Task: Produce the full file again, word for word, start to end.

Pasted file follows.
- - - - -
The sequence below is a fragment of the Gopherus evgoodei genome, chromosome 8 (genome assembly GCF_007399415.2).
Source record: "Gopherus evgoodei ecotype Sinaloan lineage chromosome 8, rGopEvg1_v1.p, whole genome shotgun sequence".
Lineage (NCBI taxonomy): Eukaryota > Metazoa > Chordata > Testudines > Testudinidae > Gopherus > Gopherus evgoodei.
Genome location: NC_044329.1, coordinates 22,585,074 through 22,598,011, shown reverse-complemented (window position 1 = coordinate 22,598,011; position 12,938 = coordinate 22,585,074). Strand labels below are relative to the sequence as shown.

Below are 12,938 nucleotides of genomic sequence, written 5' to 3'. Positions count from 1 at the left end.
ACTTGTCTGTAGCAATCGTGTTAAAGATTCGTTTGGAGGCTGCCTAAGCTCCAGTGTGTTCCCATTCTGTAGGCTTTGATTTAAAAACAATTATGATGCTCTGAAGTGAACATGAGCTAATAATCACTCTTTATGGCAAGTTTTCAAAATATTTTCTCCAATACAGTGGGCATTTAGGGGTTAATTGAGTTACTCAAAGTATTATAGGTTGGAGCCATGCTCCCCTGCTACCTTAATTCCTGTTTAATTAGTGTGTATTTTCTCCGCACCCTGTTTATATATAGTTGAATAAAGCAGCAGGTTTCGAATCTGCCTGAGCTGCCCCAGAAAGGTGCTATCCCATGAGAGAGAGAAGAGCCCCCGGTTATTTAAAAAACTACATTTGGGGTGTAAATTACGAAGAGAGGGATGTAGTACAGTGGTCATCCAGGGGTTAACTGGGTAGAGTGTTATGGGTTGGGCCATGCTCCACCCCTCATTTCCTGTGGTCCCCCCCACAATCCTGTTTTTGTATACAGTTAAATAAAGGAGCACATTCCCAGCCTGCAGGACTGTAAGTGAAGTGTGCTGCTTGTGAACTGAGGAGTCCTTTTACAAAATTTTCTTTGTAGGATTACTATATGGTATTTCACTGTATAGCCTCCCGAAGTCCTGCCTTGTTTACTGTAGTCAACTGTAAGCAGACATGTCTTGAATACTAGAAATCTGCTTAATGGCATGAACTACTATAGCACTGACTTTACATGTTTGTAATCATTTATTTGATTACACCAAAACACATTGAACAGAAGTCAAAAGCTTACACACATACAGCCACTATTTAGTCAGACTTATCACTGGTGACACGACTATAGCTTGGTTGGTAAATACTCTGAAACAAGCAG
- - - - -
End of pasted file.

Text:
The sequence below is a fragment of the Gopherus evgoodei genome, chromosome 8 (genome assembly GCF_007399415.2).
Source record: "Gopherus evgoodei ecotype Sinaloan lineage chromosome 8, rGopEvg1_v1.p, whole genome shotgun sequence".
Lineage (NCBI taxonomy): Eukaryota > Metazoa > Chordata > Testudines > Testudinidae > Gopherus > Gopherus evgoodei.
Genome location: NC_044329.1, coordinates 22,585,074 through 22,598,011, shown reverse-complemented (window position 1 = coordinate 22,598,011; position 12,938 = coordinate 22,585,074). Strand labels below are relative to the sequence as shown.

Below are 12,938 nucleotides of genomic sequence, written 5' to 3'. Positions count from 1 at the left end.
ACTTGTCTGTAGCAATCGTGTTAAAGATTCGTTTGGAGGCTGCCTAAGCTCCAGTGTGTTCCCATTCTGTAGGCTTTGATTTAAAAACAATTATGATGCTCTGAAGTGAACATGAGCTAATAATCACTCTTTATGGCAAGTTTTCAAAATATTTTCTCCAATACAGTGGGCATTTAGGGGTTAATTGAGTTACTCAAAGTATTATAGGTTGGAGCCATGCTCCCCTGCTACCTTAATTCCTGTTTAATTAGTGTGTATTTTCTCCGCACCCTGTTTATATATAGTTGAATAAAGCAGCAGGTTTCGAATCTGCCTGAGCTGCCCCAGAAAGGTGCTATCCCATGAGAGAGAGAAGAGCCCCCGGTTATTTAAAAAACTACATTTGGGGTGTAAATTACGAAGAGAGGGATGTAGTACAGTGGTCATCCAGGGGTTAACTGGGTAGAGTGTTATGGGTTGGGCCATGCTCCACCCCTCATTTCCTGTGGTCCCCCCCACAATCCTGTTTTTGTATACAGTTAAATAAAGGAGCACATTCCCAGCCTGCAGGACTGTAAGTGAAGTGTGCTGCTTGTGAACTGAGGAGTCCTTTTACAAAATTTTCTTTGTAGGATTACTATATGGTATTTCACTGTATAGCCTCCCGAAGTCCTGCCTTGTTTACTGTAGTCAACTGTAAGCAGACATGTCTTGAATACTAGAAATCTGCTTAATGGCATGAACTACTATAGCACTGACTTTACATGTTTGTAATCATTTATTTGATTACACCAAAACACATTGAACAGAAGTCAAAAGCTTACACACATACAGCCACTATTTAGTCAGACTTATCACTGGTGACACGACTATAGCTTGGTTGGTAAATACTCTGAAACAAGCAG